The Indiana Alcohol Code Revision Commission, an interim committee of the General Assembly, has been meeting regularly since Aug. 22 and will meet throughout the next two years to discuss, review and draft bills concerning Indiana’s alcohol laws. During the Nov. 14 meeting, the main points the commission addressed were Sunday alcohol sales and the sale of cold beer in convenience stores, grocery stores and drug stores.
Indiana is currently the only state that does not allow the sale of beer and wine at grocery stores, package liquor stores, convenience stores or drug stores on Sundays. It also is one of 12 states that does not allow liquor sales on Sundays. Beer, wine and liquor, however, can still be sold and purchased at local breweries, vineyards and distilleries on Sunday, according to prohibitionrepeal.com.
Director of the Indiana Coalition to Reduce Underage Drinking Lisa Hutcheson argued that an addition in the hours and days for the sale of alcohol would increase youth access, but recommended that if Sunday sales did advance in the legislative process, that hours for Sunday sales should be limited to between 12 p.m. and 6 p.m.
Dan Towery, the owner of S&C Ignition Interlock, a company that installs ignition interlock devices for those convicted of operating while intoxicated offenses in Tippecanoe and surrounding counties, provided a personal testimony about his daughter’s death due to an intoxicated driver. Towery said that the driver, who typically drank at home, went to a bar to drink because it was a Sunday. He then left the bar intoxicated, which is when he caused the accident that killed Towery’s daughter and her boyfriend. Towery said that Sunday alcohol sales were not bad, but that overindulgence and poor decision-making were the real issue.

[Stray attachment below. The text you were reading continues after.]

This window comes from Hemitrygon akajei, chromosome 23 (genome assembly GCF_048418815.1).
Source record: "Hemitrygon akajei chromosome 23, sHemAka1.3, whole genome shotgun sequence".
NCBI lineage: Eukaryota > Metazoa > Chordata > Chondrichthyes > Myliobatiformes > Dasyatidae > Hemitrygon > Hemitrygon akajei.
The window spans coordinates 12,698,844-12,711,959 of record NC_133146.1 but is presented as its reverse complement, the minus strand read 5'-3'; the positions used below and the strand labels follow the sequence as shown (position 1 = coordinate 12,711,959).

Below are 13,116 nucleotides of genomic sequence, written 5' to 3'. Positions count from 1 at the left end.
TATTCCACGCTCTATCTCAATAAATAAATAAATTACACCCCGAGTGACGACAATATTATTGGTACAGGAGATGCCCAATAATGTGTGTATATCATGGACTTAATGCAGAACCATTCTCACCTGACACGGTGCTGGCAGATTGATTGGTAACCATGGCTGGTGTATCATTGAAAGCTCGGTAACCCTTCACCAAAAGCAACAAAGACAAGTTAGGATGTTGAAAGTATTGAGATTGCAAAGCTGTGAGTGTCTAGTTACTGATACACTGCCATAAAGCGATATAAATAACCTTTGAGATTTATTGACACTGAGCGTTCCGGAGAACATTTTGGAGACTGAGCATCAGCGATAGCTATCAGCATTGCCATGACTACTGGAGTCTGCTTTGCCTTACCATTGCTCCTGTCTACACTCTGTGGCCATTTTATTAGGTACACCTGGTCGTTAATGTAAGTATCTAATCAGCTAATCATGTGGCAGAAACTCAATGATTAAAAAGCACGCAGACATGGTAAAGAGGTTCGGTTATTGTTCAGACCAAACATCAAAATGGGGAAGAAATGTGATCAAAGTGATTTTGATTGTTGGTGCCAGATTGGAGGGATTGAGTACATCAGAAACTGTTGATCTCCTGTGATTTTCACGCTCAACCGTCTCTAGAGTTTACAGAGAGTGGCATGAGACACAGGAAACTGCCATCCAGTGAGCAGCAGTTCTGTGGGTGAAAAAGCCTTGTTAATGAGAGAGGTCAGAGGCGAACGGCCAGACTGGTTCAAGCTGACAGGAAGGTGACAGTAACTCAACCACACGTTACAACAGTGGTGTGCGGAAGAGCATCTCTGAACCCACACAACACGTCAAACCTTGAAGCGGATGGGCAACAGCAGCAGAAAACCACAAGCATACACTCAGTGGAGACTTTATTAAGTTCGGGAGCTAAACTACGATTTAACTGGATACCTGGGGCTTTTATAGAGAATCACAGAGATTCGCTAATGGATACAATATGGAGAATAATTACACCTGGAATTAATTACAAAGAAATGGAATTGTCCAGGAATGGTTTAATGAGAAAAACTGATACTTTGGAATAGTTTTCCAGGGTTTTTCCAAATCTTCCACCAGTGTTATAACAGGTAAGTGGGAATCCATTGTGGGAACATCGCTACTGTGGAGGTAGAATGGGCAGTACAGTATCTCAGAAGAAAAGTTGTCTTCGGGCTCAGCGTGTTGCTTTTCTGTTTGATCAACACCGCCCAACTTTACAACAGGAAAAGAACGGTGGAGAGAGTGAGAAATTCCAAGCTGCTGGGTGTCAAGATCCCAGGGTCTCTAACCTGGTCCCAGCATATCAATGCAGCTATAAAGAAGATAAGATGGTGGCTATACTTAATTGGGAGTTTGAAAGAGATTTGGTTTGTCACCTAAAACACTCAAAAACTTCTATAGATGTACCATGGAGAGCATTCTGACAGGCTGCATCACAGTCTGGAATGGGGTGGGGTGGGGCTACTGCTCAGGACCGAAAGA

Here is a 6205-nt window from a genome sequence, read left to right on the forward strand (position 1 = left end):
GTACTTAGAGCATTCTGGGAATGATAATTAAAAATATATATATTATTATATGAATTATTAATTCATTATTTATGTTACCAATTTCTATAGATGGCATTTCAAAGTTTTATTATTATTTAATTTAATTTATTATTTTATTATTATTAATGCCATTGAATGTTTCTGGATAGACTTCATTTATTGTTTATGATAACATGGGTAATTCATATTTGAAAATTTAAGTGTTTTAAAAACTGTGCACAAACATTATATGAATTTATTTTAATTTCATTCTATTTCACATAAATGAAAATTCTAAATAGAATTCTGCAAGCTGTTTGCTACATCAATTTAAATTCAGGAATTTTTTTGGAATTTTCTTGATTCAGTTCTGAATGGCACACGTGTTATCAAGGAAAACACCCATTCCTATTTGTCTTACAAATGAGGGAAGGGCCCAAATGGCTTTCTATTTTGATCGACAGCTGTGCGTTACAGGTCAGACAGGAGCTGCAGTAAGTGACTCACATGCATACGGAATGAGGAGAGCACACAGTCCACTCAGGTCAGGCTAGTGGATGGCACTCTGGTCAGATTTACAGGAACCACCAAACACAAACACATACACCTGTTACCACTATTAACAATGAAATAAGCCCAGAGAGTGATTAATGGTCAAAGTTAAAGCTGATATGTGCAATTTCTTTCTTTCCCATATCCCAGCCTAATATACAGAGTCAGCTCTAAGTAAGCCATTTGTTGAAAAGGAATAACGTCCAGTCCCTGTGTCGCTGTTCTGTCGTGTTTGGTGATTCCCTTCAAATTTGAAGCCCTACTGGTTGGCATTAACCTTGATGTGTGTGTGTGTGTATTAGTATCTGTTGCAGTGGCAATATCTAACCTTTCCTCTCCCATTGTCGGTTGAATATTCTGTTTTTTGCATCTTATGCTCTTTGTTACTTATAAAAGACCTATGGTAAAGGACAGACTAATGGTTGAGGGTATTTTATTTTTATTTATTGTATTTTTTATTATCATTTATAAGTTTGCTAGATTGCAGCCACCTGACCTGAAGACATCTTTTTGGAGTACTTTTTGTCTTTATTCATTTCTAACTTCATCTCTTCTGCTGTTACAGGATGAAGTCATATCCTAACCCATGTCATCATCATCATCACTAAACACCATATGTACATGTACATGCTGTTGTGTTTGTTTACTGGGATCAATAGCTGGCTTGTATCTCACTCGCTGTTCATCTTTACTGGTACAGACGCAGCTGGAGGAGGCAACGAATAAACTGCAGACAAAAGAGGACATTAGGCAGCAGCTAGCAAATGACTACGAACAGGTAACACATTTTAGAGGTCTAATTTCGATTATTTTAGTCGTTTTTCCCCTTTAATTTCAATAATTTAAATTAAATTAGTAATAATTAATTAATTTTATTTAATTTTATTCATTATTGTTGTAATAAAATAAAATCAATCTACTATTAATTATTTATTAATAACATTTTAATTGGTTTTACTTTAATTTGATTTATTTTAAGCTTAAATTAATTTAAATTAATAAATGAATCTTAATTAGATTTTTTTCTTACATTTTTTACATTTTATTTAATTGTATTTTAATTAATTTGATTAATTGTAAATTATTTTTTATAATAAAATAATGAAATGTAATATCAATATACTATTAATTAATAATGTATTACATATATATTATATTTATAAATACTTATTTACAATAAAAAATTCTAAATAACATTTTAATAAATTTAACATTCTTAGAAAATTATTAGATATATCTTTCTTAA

“Allowing alcohol package Sunday sales is not a problem itself,” Towery said. “For example, friends may decide to get together to watch a ball game, but say there is no cold beer. Do they not get together or do they go to a bar? In either case, it is overindulgence that is the issue, not where it is consumed.”
Currently, Preliminary Draft No. 3411 recommends that Sunday sales should be permitted between 12 p.m. and 8 p.m. Although, PD No. 3411 is still open to change. The committee also discussed the possibility of making Sunday alcohol sale hours identical to other days of the week.
President and Chief Executive Officer of Public Action Management and former Executive Director of the Oregon Liquor Control Commission Pamela Erickson gave a testimony before the commission during its Nov. 14 meeting. Her presentation focused mainly on using legislation to reduce underage drinking.
According to Erickson, requiring mandatory identification checks for all alcohol purchases, regardless of perceived age, could go a long way in cutting down on underage drinking.
“Retail clerks and servers are our first line of defense [against underage drinking],” Erickson said. “We depend on them to carefully check ID and refuse sales to minors. . .and intoxicated persons. Most states have some kind of mandatory carding law based on presumed age, but sometimes that leaves too much guess work about age. Increasing the age for mandatory carding or carding everyone is a safer way to go.”
Lay member of the commission and owner of Automotive Color in Fort Wayne, Ind. Keith Byers said that mandatory carding for all alcohol purchases is unnecessary.
“I am 100 percent against carding at all times,” Byers said. “The current law is more than satisfactory and allows for common sense. This has been tried before and found by the public to be ridiculous.”
Byers referred to a 2010 Indiana law that required mandatory identification for all alcohol purchases unless someone “reasonably appeared” to be older than 40. The law was repealed the following year after a large public outcry.
The commission’s next meeting will be held at 11 a.m. on Dec. 1 at the Indiana Statehouse in the Senate Chamber. A livestream of the commission’s meeting is also available through iga.in.gov by selecting the committees tab.